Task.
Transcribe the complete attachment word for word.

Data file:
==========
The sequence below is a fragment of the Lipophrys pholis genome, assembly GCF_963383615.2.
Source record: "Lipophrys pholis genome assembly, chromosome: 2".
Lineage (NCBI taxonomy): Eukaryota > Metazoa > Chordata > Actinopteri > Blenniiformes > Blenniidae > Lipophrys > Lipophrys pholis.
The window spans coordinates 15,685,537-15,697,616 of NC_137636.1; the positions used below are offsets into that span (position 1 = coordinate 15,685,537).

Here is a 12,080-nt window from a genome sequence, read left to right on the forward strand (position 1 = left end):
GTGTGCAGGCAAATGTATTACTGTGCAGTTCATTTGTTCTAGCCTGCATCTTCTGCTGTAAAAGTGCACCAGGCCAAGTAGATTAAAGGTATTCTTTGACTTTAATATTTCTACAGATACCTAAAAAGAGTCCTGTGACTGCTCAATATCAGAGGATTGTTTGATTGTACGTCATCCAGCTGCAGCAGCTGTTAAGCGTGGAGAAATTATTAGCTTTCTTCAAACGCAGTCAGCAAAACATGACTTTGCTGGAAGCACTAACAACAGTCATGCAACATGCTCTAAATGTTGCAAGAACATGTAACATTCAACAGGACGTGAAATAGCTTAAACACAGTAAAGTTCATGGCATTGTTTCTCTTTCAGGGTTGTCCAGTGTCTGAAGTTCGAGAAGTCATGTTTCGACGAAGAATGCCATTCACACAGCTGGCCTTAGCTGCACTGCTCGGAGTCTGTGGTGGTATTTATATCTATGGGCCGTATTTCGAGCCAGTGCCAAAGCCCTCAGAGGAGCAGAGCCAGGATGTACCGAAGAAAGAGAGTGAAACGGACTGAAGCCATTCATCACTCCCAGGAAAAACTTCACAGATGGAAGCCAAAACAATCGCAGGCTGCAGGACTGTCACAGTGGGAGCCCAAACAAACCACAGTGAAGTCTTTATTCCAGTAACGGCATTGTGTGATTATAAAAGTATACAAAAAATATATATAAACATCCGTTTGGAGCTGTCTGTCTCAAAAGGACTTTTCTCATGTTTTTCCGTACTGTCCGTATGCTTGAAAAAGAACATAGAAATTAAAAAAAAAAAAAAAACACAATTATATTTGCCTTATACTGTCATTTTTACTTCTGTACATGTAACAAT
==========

The sequence below is a fragment of the Lipophrys pholis genome, assembly GCF_963383615.2.
Source record: "Lipophrys pholis genome assembly, chromosome: 2".
Lineage (NCBI taxonomy): Eukaryota > Metazoa > Chordata > Actinopteri > Blenniiformes > Blenniidae > Lipophrys > Lipophrys pholis.
The window spans coordinates 15,685,537-15,697,616 of NC_137636.1; the positions used below are offsets into that span (position 1 = coordinate 15,685,537).

Here is a 12,080-nt window from a genome sequence, read left to right on the forward strand (position 1 = left end):
GTGTGCAGGCAAATGTATTACTGTGCAGTTCATTTGTTCTAGCCTGCATCTTCTGCTGTAAAAGTGCACCAGGCCAAGTAGATTAAAGGTATTCTTTGACTTTAATATTTCTACAGATACCTAAAAAGAGTCCTGTGACTGCTCAATATCAGAGGATTGTTTGATTGTACGTCATCCAGCTGCAGCAGCTGTTAAGCGTGGAGAAATTATTAGCTTTCTTCAAACGCAGTCAGCAAAACATGACTTTGCTGGAAGCACTAACAACAGTCATGCAACATGCTCTAAATGTTGCAAGAACATGTAACATTCAACAGGACGTGAAATAGCTTAAACACAGTAAAGTTCATGGCATTGTTTCTCTTTCAGGGTTGTCCAGTGTCTGAAGTTCGAGAAGTCATGTTTCGACGAAGAATGCCATTCACACAGCTGGCCTTAGCTGCACTGCTCGGAGTCTGTGGTGGTATTTATATCTATGGGCCGTATTTCGAGCCAGTGCCAAAGCCCTCAGAGGAGCAGAGCCAGGATGTACCGAAGAAAGAGAGTGAAACGGACTGAAGCCATTCATCACTCCCAGGAAAAACTTCACAGATGGAAGCCAAAACAATCGCAGGCTGCAGGACTGTCACAGTGGGAGCCCAAACAAACCACAGTGAAGTCTTTATTCCAGTAACGGCATTGTGTGATTATAAAAGTATACAAAAAATATATATAAACATCCGTTTGGAGCTGTCTGTCTCAAAAGGACTTTTCTCATGTTTTTCCGTACTGTCCGTATGCTTGAAAAAGAACATAGAAATTAAAAAAAAAAAAAAAACACAATTATATTTGCCTTATACTGTCATTTTTACTTCTGTACATGTAACAAT